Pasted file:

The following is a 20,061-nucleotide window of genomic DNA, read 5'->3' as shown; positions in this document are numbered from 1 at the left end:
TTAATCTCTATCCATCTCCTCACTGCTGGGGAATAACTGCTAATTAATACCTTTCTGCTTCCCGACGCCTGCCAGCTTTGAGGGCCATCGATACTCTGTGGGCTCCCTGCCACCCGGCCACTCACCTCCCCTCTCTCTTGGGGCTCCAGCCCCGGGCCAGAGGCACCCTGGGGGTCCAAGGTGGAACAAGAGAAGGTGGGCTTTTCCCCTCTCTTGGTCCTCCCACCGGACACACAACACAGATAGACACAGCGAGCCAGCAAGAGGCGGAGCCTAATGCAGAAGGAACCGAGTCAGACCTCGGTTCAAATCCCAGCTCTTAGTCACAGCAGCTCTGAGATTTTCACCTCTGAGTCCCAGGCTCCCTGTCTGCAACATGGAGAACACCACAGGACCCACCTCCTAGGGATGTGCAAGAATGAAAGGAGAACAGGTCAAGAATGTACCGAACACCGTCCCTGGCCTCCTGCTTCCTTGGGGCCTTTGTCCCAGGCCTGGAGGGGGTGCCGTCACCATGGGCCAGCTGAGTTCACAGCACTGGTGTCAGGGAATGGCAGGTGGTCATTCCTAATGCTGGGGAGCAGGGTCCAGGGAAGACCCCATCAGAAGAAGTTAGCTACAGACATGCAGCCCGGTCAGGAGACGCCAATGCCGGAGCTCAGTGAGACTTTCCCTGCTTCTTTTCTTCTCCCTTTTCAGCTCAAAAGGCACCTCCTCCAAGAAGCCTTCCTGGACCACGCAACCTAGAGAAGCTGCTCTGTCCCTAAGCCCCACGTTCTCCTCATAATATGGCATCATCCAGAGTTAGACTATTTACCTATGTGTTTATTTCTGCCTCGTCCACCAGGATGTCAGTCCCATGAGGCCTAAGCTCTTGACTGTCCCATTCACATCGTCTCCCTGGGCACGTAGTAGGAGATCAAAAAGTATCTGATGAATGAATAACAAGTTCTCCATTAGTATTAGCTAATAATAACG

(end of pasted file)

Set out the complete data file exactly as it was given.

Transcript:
The following is a 20,061-nucleotide window of genomic DNA, read 5'->3' as shown; positions in this document are numbered from 1 at the left end:
TTAATCTCTATCCATCTCCTCACTGCTGGGGAATAACTGCTAATTAATACCTTTCTGCTTCCCGACGCCTGCCAGCTTTGAGGGCCATCGATACTCTGTGGGCTCCCTGCCACCCGGCCACTCACCTCCCCTCTCTCTTGGGGCTCCAGCCCCGGGCCAGAGGCACCCTGGGGGTCCAAGGTGGAACAAGAGAAGGTGGGCTTTTCCCCTCTCTTGGTCCTCCCACCGGACACACAACACAGATAGACACAGCGAGCCAGCAAGAGGCGGAGCCTAATGCAGAAGGAACCGAGTCAGACCTCGGTTCAAATCCCAGCTCTTAGTCACAGCAGCTCTGAGATTTTCACCTCTGAGTCCCAGGCTCCCTGTCTGCAACATGGAGAACACCACAGGACCCACCTCCTAGGGATGTGCAAGAATGAAAGGAGAACAGGTCAAGAATGTACCGAACACCGTCCCTGGCCTCCTGCTTCCTTGGGGCCTTTGTCCCAGGCCTGGAGGGGGTGCCGTCACCATGGGCCAGCTGAGTTCACAGCACTGGTGTCAGGGAATGGCAGGTGGTCATTCCTAATGCTGGGGAGCAGGGTCCAGGGAAGACCCCATCAGAAGAAGTTAGCTACAGACATGCAGCCCGGTCAGGAGACGCCAATGCCGGAGCTCAGTGAGACTTTCCCTGCTTCTTTTCTTCTCCCTTTTCAGCTCAAAAGGCACCTCCTCCAAGAAGCCTTCCTGGACCACGCAACCTAGAGAAGCTGCTCTGTCCCTAAGCCCCACGTTCTCCTCATAATATGGCATCATCCAGAGTTAGACTATTTACCTATGTGTTTATTTCTGCCTCGTCCACCAGGATGTCAGTCCCATGAGGCCTAAGCTCTTGACTGTCCCATTCACATCGTCTCCCTGGGCACGTAGTAGGAGATCAAAAAGTATCTGATGAATGAATAACAAGTTCTCCATTAGTATTAGCTAATAATAACG